Athletes can learn many lessons from poker players (Photo Unslplash License)
Many athletes go from succeeding in one sport to trying their hand at another one. Examples include Michael Schumacher, who, aside from being the most successful Formula 1 driver in history, spent time riding horses, playing football, and racing motorcycles. Another example is Usain Bolt who went from athletics to football. Many athletes also get involved in poker as a way to get their adrenaline fix, trying to apply some of their sporting tactics to games of Texas Hold’em with varying degrees of success.
However, skills can be transferred in the other direction too. The attributes of a good poker player can be applied by athletes in their chosen sport to gain an advantage. Here are some of the lessons athletes can learn from poker.
Don't Try to Out a Bully By Being A Bully
Sometimes we come up against bullies – whether we’re at work, in the gym, and even out in public. Bullies are often encountered in competitive sports too, playing aggressively, bending or pushing the rules, and exhibiting unsportsmanlike behavior. Athletes need to understand how to handle these people.
In poker, players will often find themselves up against bullies. These may be players that regularly place bets that are too big in a bid, just to intimidate others or to draw them into a war of who can wager the most. The best thing to do in this scenario is to focus on your own game, considering your own poker strategy, and not to get distracted.
The same applies to athletes. Never get drawn into a battle of who can break the rules the most. You will almost always lose that game. Rise against unsportsmanlike behavior, focus on your own game and your strategy. Not rising to a bully's bait will cause them to get flustered and make mistakes. Mistakes that you can capitalize on and use as an opportunity to win. And if the bully's tactics do help them succeed, then go home with your head held high in the knowledge that you did the right thing.
Be Patient and Persistent
Regular and persistent training is required for both poker players and athletes (Photo, Unsplash License)
You can’t win everything all of the time. While every athlete and poker player would love to be able to, it is simply not possible. The test of a good poker player is to be able to stay calm (or at least pretend to be) when the cards are not going in their favor. By knowing when to fold and when to bluff, a player can demonstrate discipline that will serve them well throughout a long tournament.
The same applies to athletes – training persistently, and not getting frustrated when things don’t go perfectly are essential traits. By staying calm and patient, athletes can bide their time, waiting for the opportunity to strike a comeback.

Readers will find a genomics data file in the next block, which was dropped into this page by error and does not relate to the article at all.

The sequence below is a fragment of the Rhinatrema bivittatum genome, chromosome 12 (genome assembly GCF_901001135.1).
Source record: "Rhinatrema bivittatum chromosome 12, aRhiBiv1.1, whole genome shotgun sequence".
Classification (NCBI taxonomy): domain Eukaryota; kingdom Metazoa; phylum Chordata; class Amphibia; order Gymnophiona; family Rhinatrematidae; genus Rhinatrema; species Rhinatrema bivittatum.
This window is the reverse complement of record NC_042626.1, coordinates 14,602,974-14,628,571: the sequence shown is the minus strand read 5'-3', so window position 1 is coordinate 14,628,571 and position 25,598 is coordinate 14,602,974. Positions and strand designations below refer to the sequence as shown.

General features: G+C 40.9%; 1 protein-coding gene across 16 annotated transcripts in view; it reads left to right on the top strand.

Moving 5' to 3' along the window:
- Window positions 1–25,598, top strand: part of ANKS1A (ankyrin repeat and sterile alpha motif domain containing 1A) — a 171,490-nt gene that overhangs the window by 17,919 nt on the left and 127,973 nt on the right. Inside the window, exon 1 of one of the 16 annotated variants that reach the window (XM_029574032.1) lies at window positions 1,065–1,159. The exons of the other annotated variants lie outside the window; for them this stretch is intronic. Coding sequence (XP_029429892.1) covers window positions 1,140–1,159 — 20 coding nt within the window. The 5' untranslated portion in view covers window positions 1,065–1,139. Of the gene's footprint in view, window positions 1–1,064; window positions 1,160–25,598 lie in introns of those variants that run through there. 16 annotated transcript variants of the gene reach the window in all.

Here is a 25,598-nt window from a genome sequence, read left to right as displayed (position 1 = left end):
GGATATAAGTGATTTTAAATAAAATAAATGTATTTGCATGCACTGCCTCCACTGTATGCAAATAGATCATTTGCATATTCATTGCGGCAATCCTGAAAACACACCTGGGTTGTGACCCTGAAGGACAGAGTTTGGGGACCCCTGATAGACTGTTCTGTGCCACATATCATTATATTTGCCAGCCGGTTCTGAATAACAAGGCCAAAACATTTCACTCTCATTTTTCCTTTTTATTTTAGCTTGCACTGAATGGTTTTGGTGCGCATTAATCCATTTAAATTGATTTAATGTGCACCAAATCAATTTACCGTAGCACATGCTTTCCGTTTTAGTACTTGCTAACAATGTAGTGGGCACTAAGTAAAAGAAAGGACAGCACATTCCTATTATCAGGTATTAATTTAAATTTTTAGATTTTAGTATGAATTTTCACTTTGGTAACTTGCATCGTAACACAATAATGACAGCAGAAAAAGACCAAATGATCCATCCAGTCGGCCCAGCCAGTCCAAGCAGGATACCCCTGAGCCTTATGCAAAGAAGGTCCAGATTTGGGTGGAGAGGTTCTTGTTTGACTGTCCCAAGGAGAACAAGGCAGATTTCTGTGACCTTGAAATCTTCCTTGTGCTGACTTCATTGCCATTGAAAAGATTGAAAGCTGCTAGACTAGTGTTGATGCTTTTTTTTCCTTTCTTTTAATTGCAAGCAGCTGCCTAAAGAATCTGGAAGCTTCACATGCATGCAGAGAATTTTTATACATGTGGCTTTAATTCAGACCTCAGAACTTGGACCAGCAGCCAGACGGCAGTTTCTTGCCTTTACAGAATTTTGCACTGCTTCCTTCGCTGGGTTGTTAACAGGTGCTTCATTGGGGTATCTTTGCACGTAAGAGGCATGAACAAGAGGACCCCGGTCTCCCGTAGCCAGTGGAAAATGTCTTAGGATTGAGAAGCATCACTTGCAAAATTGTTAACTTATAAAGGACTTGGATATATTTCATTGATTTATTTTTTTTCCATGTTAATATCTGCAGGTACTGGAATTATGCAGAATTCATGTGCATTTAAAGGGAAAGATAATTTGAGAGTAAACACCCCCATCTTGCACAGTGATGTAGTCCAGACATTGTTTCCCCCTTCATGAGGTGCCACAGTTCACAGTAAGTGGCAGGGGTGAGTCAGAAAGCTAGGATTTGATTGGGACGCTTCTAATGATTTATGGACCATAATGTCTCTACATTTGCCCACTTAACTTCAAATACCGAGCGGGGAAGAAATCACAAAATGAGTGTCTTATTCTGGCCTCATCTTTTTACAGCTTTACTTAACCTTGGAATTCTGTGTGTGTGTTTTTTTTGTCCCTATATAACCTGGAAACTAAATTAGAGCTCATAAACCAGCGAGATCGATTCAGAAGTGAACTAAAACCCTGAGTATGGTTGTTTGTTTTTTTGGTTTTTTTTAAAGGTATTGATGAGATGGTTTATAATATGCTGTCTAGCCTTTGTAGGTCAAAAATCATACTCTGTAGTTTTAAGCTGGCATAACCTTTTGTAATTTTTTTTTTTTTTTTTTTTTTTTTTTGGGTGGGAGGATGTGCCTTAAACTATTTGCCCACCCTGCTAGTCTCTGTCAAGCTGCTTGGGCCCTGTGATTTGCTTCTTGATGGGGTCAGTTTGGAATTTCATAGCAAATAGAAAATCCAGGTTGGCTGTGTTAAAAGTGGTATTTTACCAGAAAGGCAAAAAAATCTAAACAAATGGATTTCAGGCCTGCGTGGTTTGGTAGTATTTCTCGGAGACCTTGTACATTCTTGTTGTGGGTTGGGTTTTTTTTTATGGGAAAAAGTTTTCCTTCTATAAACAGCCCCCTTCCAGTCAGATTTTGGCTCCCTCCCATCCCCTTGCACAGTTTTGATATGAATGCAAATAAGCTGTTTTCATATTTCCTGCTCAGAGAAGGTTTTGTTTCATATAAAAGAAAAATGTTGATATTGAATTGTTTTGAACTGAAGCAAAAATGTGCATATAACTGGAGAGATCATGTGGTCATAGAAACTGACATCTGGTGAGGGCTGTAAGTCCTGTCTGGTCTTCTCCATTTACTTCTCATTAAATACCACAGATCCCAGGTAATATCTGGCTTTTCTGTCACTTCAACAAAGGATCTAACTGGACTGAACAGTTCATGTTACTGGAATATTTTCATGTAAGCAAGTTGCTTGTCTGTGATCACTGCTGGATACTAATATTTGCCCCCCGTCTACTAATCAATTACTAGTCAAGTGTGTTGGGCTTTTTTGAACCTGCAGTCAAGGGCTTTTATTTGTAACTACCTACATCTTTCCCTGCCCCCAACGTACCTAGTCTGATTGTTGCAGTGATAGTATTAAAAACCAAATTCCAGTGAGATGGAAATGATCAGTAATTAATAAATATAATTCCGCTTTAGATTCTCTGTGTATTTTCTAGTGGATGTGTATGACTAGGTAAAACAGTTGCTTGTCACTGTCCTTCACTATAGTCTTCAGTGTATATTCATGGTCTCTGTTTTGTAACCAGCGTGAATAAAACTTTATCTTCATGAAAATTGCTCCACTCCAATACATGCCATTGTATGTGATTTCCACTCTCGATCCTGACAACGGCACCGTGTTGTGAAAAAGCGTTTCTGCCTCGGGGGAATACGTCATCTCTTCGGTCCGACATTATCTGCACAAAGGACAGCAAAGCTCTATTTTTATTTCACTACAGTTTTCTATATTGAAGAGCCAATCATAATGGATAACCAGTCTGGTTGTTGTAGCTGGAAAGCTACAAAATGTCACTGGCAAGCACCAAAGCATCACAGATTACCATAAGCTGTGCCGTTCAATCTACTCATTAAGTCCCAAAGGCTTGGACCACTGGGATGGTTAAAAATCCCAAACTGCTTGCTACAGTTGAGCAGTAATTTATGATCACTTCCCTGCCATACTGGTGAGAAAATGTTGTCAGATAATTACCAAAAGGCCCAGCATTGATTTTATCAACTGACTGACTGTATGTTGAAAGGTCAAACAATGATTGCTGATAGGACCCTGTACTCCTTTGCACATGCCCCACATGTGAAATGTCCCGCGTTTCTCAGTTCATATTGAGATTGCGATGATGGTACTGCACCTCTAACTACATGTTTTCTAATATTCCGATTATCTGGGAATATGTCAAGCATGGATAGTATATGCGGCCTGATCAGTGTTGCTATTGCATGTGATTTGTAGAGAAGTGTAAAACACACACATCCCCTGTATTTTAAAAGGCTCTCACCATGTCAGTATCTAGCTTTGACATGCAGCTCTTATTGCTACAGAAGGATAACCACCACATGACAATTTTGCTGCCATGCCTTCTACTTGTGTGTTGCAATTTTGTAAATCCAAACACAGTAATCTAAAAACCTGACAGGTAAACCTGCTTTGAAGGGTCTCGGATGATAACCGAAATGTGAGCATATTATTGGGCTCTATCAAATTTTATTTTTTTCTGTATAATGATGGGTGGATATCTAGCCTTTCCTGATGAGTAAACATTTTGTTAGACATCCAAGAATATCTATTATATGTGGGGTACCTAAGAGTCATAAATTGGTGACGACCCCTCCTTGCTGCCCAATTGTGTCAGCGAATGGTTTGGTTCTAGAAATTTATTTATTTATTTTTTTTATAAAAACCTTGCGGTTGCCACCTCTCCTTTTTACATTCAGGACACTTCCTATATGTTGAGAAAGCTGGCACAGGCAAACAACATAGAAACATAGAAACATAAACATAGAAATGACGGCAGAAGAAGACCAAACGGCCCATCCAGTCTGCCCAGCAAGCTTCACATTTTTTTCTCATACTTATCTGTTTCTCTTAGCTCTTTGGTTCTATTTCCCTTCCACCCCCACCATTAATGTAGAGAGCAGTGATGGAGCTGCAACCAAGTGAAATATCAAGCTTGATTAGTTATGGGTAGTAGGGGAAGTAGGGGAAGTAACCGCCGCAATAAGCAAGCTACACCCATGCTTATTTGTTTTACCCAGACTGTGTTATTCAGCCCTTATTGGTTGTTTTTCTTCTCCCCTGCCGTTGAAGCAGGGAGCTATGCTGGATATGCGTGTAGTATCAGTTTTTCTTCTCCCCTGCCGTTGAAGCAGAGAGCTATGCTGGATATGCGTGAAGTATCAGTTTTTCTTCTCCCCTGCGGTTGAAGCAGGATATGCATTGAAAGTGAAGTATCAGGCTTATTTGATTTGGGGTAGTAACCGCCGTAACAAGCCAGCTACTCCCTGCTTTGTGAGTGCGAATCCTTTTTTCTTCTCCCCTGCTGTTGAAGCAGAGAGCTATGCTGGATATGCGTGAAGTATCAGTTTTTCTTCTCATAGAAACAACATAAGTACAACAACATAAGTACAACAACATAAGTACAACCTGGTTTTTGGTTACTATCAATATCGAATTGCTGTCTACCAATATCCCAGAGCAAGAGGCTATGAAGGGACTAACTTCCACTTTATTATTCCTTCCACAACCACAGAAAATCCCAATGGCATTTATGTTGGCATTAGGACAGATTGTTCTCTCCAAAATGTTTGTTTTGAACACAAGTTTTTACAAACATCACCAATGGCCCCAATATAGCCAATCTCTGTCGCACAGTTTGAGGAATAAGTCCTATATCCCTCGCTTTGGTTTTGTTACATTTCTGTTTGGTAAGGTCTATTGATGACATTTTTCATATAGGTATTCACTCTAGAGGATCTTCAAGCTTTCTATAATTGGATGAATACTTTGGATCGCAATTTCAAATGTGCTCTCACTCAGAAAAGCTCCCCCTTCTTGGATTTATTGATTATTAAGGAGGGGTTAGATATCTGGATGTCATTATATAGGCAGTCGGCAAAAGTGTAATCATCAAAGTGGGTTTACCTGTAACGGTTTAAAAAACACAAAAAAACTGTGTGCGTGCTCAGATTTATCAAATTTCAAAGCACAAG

Train Hard and Practice Regularly
Poker is a game that is easy to learn but difficult to master. It takes many hours of practice to learn about different strategies and develop the ability to deploy them at the correct time. Many players use online poker services to practice outside tournaments as they can do it at a time and place that is convenient for them. By developing their skills regularly, they are better prepared for competitions as they have had time to understand the most appropriate ways to play different hands and how to respond to opponents.
Athletes must also practice if they want to perform well on game day. Fitness training ensures that they have the strength and stamina to perform at peak performance and last the entire game. While practicing ensures that the techniques are stored in muscle memory, with set pieces and tactics becoming automatic movements.
Learn From People Better Than You
Poker players know that they can learn from seasoned professionals who have been around for a while. Most successful professional players have coaches and mentors who have invaluable experience that they can pass on. Their advice may be on anything from how to play a particular hand, to how to respond to a particular type of player. They can also help spot any giveaways the player has when they are trying to bluff so that they can work on hiding them.
Mentors and coaches are useful in many areas of life, but especially so for athletes. In any profession, success and failure happen with relative obscurity, while for top-flight athletes, the opposite is true. These successes and failures are played out to audiences in the millions, many hoping you win, and many others hoping you don’t. This can be very stressful, so support and advice from people who have been in that position before can be invaluable in ensuring that athletes can remain in the right mental state to cope with this pressure.
Sports coaches and mentors can also provide the necessary support and advice on improving technique and performance. They are in the best position to be able to offer this since they have the first-hand experience. This is why many managers and coaches of sports teams are former players who retired and moved into a managerial role.
There are many things that athletes can learn from poker players – in particular, developing patience when things aren’t going in your favor, practicing as much as possible, not letting bullies get under your skin, and learning from those that are more experienced than you. This combination of skills is vital in achieving success, regardless of the discipline.